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Buckle up your Louboutins, have the Stella McCartney on standby, prepare the Lacroix – Absolutely Fabulous is back!
Last seen in 2012’s Olympic specials, the drug-addled, Bolli-swigging duo star in their first feature-length film, released last Friday. Manchester’s Odeon held an exclusive premiere event, complete with personal bottles of prosecco, popcorn and drag queens in sky-scraping beehives.
The film is a veritable feast to satiate even the most celeb-obsessed fans. Models, TV stars, designers – they’re all at a glittering fashion show organised by Lumley’s Patsy and Kathy Burke’s delightfully Cockney magazine editor, Magda. And they keep on coming: everyone from model du jour Suki Waterhouse to Jean Paul Gaultier via Jon Hamm, Joan Collins and, of course, Eddie’s client stalwarts Lulu and Emma Bunton.
In any other film this deluge of cameos could feel cheap, but in Ab Fab’s world of PR and celebrity status we feel just as dazed and confused as poor Edina, confined to some throwback pop stars and a ‘boutique vodka’.
Most of the film’s beginning is involved in reacquainting us with the main cast: Edina, Patsy, batty Mother (June Whitfield), fusty Saffy (Julia Sawalha), a now teenage Lola (Indeyarna Donaldson-Holness) and bonkers couple Bo & Marshall (now involved in a questionable transgender debate).
The film takes some time to get going but we’re too involved in the nostalgia of meeting old friends again to care. When it does, it does in a suitably hilarious way involving a missing Kate Moss and Eddie on a possible manslaughter charge. The duo then hightail it to the French Riviera with aspirations of nabbing a rich, older man.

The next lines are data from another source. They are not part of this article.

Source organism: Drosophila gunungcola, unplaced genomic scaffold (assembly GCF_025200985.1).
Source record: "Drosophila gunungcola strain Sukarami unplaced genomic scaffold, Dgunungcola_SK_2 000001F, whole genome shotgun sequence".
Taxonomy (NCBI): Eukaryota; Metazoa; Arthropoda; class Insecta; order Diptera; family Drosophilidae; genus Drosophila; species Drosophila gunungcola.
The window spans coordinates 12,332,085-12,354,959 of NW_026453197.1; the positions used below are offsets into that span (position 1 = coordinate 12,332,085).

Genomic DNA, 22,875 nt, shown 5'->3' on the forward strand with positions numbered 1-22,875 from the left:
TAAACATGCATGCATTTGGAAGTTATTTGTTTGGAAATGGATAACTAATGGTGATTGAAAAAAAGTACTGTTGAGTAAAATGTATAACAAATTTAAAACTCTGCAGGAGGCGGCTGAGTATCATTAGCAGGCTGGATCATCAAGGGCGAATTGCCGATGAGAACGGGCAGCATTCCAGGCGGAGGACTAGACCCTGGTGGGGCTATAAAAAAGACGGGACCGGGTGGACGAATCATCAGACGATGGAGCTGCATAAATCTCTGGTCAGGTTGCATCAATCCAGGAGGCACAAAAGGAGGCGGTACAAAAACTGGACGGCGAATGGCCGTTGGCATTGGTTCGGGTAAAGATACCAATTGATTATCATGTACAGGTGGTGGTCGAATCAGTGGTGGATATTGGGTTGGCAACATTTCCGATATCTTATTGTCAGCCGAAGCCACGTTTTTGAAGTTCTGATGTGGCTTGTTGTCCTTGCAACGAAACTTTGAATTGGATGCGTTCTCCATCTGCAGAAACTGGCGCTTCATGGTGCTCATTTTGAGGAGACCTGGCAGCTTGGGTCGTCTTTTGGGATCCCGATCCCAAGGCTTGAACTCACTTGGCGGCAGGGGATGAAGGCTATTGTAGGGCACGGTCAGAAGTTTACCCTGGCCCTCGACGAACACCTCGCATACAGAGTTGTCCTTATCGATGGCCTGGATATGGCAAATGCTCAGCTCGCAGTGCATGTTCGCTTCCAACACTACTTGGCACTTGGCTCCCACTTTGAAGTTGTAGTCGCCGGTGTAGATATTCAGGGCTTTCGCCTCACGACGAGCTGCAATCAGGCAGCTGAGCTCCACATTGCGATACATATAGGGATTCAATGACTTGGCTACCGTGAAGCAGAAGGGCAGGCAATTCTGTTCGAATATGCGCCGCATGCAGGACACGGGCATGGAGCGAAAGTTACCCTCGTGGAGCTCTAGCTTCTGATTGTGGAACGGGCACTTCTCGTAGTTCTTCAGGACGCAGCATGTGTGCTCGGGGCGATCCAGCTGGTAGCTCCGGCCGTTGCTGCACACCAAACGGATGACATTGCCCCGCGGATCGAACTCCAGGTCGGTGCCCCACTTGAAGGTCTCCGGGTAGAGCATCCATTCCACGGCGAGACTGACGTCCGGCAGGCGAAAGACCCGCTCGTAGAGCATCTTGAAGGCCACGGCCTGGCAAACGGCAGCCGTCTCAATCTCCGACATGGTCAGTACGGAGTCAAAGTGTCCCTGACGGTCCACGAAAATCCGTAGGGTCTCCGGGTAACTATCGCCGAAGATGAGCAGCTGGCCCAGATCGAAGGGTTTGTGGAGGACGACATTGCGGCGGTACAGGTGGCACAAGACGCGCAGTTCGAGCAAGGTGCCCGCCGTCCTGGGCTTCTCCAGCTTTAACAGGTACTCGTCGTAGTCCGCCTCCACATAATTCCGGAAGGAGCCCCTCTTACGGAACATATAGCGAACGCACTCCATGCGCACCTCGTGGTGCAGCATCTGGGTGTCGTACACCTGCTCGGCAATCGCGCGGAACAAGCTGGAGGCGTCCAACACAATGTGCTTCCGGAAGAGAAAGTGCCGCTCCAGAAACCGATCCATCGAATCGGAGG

At its heart, Absolutely Fabulous was always very self-aware. The pathos of aging women trying to reclaim the cool and beauty of their youth is made even more stark when poor Patsy is brushed off by a leathery, elderly bachelor in favour of a nubile young Russian. Under all the fashion and flash, Eddie and Patsy are never very happy.
Jane Horrocks’ Bubble has always been my least favourite character: annoying, one-dimensional, repetitive. But the film gives Horrocks a chance to expand her character’s background (and do a bang-up job as a Shirley Bassey impersonator). Bubble’s revelation that she’s secretly been overpaying herself and bought Pierre Cardin’s aptly named Bubble House is a great opportunity to extend beyond the thick Lancashire accent and stupid clothing choices of the original.
The film’s low point is a badly thought-out love story between Saffy and Nick, played by Robert Webb. It’s never given enough attention and Webb seems there mostly to give Saffy someone to shout at. Similarly, Saffy’s scene at a drag show isn’t fleshed out enough for us to feel the disconnect between mother and daughter. The costumes are fantastic though.
Whilst the Olympic specials failed to capture the biting wit of the originals, Absolutely Fabulous: The Movie is much, much funnier than expected. Get lost in the fashion, the familiarity and the fabulous and you’ll enjoy it as much as I did.